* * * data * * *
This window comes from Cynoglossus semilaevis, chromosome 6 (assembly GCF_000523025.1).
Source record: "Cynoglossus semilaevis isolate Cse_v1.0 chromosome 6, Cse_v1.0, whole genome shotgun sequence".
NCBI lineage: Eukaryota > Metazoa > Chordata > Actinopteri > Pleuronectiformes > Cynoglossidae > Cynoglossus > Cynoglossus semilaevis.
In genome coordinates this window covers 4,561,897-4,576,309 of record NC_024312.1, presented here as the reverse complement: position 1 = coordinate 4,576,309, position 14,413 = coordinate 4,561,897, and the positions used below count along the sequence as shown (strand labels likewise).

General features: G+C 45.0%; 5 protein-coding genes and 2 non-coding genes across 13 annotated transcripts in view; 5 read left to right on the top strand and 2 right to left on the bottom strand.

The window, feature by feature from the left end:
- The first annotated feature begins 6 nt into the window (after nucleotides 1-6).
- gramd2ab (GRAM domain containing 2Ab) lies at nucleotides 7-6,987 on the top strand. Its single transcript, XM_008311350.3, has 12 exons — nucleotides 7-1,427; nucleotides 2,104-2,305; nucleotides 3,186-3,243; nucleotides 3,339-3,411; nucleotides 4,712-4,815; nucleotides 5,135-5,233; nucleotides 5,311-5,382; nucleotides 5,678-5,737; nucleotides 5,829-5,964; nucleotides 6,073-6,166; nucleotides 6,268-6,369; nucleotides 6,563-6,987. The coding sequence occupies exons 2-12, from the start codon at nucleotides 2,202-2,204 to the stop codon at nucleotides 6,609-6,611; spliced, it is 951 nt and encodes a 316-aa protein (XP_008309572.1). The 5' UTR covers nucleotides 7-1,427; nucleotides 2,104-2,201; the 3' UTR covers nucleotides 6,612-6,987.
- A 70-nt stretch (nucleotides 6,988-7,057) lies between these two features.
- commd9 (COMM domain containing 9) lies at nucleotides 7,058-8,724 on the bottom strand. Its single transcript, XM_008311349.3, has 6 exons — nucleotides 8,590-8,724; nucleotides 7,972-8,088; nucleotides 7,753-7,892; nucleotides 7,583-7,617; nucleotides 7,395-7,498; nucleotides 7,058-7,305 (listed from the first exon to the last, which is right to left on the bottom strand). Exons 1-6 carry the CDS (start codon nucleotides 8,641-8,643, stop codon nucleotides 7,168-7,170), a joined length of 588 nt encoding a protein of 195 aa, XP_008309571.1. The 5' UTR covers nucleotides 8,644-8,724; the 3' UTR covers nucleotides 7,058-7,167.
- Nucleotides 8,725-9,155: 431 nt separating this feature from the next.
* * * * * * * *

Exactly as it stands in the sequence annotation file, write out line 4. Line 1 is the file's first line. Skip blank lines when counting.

In genome coordinates this window covers 4,561,897-4,576,309 of record NC_024312.1, presented here as the reverse complement: position 1 = coordinate 4,576,309, position 14,413 = coordinate 4,561,897, and the positions used below count along the sequence as shown (strand labels likewise).